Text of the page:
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Why Choose a Rescue Dog

 by jaime on 08 Jun 2014 |
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With some 83 million dogs and cats in American households as of 2012, it is clear that pet ownership has never been quite as popular as it is today. According to the Humane Society of the United States, the number of households with pets living in them has tripled since the 1970s. Among dog owners alone, 47% of American homes have at least one dog living in them.


When it comes to welcoming a four-legged friend into the home, individuals and families are faced with the choice of adopting a dog or buying a puppy. So how is one to decide between adopting a dog and buying one? The following information is designed to help remove some of the stigma surrounding rescue dogs, and in the process help lower the number of animals in shelters across the country.


Less expensive now and later

Buying a purebred or specialty mixed-breed from a breeder or pet store can cost anywhere between $500 and $1000. All that money will go toward lining the pockets of the breeder or pet store owner, encouraging them to continue breeding practices regardless of the need for more puppies of a given breed. Shelters, on the other hand, charge anywhere from $50 to $200 in adoption fees and those costs usually cover initial booster shots and exams to ensure the dog is healthy before joining a family.


Additionally, in the long run, it has been shown that mixed-breed dogs (in particular) live longer and have fewer vet bills on average. Given mixed-breed dogs make up roughly 80% of the shelter population in this country, individuals are far more likely to bring home a healthy mixed-breed dog that will require less costs upfront and throughout their life than a purebred.



Pet with a history rather than an unknown

When a dog is purchased from a breeder or pet store, the only facts that are known about that particular dog are those characteristics which are generally associated with the breed as a whole. While most dogs stick pretty close to the characteristics and traits of the greater breed, there is no assurance that any given puppy will grow up and conform to those traits.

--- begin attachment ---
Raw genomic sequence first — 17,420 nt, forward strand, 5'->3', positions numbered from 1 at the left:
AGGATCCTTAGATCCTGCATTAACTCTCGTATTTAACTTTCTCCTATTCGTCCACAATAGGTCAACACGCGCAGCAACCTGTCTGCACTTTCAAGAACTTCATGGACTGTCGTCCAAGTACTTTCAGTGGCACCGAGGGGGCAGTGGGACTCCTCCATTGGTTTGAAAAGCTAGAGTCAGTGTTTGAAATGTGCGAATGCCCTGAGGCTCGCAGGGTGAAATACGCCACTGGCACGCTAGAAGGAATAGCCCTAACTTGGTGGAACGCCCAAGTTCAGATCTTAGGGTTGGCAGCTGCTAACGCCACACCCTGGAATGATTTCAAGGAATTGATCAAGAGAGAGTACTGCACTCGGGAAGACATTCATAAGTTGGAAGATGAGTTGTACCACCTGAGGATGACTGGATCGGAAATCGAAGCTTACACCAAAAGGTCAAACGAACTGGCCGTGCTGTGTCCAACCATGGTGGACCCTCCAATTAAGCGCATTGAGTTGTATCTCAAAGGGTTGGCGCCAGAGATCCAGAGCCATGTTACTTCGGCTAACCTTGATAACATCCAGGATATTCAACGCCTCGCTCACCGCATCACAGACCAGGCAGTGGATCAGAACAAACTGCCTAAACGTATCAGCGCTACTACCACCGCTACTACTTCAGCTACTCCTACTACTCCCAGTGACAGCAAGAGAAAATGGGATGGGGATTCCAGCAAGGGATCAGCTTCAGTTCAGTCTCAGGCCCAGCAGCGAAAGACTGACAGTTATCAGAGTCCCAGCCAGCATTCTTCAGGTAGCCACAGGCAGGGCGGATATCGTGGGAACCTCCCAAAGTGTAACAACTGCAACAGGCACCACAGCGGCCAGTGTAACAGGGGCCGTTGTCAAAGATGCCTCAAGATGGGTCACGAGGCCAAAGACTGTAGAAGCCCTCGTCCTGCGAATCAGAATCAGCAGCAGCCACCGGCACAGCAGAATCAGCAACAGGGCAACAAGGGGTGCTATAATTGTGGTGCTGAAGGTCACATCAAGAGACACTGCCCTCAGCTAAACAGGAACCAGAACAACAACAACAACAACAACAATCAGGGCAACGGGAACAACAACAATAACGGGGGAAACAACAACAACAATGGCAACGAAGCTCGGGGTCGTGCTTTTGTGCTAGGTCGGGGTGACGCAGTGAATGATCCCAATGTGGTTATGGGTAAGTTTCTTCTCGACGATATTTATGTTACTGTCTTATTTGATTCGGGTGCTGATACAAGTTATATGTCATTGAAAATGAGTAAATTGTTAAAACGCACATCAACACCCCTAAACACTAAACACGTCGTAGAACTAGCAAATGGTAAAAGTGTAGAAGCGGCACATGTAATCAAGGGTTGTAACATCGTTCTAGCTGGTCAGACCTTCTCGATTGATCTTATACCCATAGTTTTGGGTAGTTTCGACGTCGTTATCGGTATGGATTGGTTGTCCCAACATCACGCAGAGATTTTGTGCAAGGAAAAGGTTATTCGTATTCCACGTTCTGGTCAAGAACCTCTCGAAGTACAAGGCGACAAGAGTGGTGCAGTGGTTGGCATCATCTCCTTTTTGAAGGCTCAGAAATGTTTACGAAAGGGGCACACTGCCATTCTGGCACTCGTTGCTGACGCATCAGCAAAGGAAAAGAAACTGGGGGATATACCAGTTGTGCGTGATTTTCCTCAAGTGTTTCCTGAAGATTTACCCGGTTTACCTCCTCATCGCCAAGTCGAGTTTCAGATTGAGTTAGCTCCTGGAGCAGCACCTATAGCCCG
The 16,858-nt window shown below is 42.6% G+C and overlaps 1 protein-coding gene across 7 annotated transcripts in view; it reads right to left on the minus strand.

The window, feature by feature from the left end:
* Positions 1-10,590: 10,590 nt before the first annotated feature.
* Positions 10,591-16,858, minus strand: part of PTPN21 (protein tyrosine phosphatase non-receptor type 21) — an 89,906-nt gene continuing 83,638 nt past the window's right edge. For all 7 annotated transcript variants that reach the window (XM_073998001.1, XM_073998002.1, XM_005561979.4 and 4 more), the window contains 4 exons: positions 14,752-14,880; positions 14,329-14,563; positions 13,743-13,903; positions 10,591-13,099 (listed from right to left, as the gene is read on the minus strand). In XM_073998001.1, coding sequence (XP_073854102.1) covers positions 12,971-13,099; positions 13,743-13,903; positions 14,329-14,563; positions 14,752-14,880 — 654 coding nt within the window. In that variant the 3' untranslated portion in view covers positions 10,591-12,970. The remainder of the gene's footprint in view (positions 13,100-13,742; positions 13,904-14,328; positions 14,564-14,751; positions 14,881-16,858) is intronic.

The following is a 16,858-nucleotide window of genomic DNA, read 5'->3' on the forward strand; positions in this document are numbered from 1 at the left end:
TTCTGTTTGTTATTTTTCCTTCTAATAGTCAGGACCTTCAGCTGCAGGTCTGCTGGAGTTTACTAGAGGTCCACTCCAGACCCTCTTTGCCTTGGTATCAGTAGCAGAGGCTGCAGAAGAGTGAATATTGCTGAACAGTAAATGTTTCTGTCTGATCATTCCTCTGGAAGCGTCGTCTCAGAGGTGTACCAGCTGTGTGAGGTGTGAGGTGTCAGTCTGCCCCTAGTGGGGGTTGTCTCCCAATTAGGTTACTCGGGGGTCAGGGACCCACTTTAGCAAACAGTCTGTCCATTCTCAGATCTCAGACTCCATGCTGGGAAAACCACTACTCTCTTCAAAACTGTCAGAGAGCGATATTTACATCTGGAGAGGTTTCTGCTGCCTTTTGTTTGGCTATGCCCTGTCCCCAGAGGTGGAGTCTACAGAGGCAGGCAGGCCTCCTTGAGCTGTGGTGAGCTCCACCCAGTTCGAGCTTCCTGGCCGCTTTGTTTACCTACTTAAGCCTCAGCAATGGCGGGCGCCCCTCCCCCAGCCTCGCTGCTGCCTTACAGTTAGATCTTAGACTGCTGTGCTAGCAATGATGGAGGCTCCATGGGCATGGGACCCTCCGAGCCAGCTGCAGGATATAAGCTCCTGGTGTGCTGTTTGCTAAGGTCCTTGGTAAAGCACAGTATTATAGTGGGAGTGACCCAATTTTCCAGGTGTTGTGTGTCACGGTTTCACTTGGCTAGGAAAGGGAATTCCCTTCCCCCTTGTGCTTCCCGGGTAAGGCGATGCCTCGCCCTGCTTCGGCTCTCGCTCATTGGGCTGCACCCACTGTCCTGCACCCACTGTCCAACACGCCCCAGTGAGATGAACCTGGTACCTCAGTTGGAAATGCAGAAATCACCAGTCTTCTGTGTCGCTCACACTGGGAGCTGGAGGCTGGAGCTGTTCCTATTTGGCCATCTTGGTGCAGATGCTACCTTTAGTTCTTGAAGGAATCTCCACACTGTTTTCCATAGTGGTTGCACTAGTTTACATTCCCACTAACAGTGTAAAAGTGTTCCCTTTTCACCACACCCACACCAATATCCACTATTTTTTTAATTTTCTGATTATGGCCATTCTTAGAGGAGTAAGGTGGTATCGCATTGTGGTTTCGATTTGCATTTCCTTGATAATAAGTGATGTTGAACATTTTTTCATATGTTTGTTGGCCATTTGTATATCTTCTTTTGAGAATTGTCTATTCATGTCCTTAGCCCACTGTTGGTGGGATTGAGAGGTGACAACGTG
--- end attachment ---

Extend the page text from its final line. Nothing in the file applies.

Rescue dogs, by contrast, have been evaluated and assessed by shelter staff to determine temperament, behavior, and social skills. When adopting a dog from a shelter, individuals and families get a better idea what type of animal they are adopting compared to bringing home an unknown.


Lives are saved

Before going any further, this doesn't mean that the lives of puppies at breeders and pet stores are any less valuable, but they don't face certain death if left in a kill-shelter. By rescuing a dog from a shelter or rescue group, individuals and families are giving that animal a second chance at a loving home environment. More importantly, they no longer have to face the "what if" scenario should they remain in the shelter for too long.


Pet stores, on the other hand, often source their dogs from puppy mills. The only concern of puppy mills is to produce as many pets for pet stores as possible to turn a buck. Purchasing a puppy from one of these stores continues to validate puppy mills and can contribute to larger shelter populations in the future.

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